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|Title:||DESIGN OF A NEW DIGITAL PLL FREQUENCY SYNTHESIZER IN 0.18 Pm CMOS TECHNOLOGY WITH LOW LOCKING TIME|
|Keywords:||ELECTRONICS AND COMPUTER ENGINEERING;NEW DIGITAL PLL FREQUENCY SYNTHESIZER;CMOS TECHNOLOGY;LOW LOCKING TIME|
|Abstract:||Frequency Synthesis represents the key aspect of clocking in modern high-speed digital systems and -communication. When realized as a phase-locked loop (PLL), frequency synthesizers display high precision and allow simple implementation of programmable frequency switching. In conventional frequency synthesizer operating speed and frequency are limited by frequency divider and voltage-controlled oscillator (VCO). In this thesis, we propose an improved architecture of Digital PLL frequency synthesizer, which has a dual modulus prescaler divider with asynchronous cascaded divided-by-2 circuitry for higher switching speed. The focus is on the circuit configuration and performance parameters of the basic units of the Digital PLL: phase-frequency detector, charge pump, loop filter, voltage controlled oscillator (VCO) and programmable divider. Simulation results of the Digital PLL with a standard 0.18μm CMOS technology in SPICE illustrate a low locking time. The lock time can be modified by adjusting charge pump current and loop filter capacitor. The PFD (Phase Frequency Detector) circuit is also designed to prevent fluctuation of charge pump circuit under the locked condition. Design of the LPF (Low Pass Filter) involves analysis of loop dynamics of the PLL. Encapsulating various tradeoffs such as lock range, lock time and bandwidth, it is arguably the most challenging block to design. To have linear output frequency tuning range, large capacitance is required (i.e., large area). In order to increase frequency ranges without an increase chip area usage, this work describes a voltage-controlled oscillator (VCO) utilizing a ring of current-starved oscillator which provides linear variation of operating frequency range with supply voltage.|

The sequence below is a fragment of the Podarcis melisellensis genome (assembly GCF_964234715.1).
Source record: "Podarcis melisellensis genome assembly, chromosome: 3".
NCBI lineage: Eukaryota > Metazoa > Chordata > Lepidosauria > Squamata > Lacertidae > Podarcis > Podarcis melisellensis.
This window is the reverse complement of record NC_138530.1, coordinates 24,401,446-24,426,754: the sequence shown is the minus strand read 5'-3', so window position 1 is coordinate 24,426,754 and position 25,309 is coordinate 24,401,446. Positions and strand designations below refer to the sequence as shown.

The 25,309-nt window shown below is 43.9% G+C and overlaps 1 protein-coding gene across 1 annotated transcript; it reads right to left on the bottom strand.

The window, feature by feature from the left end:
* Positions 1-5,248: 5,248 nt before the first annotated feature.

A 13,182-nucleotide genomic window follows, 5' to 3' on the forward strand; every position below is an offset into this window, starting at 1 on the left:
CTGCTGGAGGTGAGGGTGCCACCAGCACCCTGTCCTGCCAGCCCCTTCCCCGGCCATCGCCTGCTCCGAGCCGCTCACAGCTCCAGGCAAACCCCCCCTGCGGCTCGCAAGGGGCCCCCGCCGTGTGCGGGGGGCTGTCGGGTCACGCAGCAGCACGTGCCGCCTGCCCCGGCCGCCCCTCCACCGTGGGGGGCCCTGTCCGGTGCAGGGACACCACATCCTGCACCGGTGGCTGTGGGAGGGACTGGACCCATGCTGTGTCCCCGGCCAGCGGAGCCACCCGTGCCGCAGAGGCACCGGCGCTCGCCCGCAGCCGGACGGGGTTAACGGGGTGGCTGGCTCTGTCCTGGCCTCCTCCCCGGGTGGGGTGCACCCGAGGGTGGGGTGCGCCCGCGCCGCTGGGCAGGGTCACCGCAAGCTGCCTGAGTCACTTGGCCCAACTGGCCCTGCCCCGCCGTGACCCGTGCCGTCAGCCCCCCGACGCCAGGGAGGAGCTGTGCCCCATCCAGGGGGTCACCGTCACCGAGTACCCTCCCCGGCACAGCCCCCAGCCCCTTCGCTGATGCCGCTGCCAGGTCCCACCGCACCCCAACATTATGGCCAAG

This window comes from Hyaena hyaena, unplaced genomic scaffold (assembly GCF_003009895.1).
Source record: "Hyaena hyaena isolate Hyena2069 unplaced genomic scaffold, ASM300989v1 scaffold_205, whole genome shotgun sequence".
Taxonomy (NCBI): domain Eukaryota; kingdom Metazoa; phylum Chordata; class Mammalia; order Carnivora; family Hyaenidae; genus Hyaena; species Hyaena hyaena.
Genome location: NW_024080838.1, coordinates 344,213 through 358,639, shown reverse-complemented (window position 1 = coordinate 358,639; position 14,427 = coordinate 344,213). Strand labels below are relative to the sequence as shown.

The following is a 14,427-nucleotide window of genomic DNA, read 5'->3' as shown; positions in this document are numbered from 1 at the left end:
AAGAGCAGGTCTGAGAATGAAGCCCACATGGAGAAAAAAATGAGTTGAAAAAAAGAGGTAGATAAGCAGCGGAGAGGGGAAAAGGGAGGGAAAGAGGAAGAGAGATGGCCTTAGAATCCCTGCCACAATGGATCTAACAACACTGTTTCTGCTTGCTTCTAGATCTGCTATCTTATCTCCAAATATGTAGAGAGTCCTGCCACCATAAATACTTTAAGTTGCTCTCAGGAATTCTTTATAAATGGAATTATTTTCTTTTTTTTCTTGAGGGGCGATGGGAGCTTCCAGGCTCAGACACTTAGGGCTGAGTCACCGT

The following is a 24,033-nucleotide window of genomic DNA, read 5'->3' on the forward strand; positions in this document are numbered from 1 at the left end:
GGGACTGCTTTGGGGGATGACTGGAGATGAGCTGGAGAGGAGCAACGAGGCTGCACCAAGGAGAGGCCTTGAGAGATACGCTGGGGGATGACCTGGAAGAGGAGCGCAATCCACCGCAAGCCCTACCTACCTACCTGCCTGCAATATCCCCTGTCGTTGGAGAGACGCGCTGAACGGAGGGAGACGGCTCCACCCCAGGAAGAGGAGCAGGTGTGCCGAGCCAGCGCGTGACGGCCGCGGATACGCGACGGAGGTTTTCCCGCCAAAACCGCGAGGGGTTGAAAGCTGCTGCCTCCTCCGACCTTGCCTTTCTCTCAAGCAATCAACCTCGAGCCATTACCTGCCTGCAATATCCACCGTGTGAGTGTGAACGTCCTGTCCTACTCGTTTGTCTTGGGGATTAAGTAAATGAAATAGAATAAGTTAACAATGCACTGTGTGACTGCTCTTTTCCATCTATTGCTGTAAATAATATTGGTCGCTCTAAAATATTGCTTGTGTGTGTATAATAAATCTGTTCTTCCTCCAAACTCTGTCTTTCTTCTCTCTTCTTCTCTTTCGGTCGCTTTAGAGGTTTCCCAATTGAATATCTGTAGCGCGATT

|Research Supervisor/ Guide:||Saxena, A. K.|
|Appears in Collections:||MASTERS' DISSERTATIONS (E & C)|
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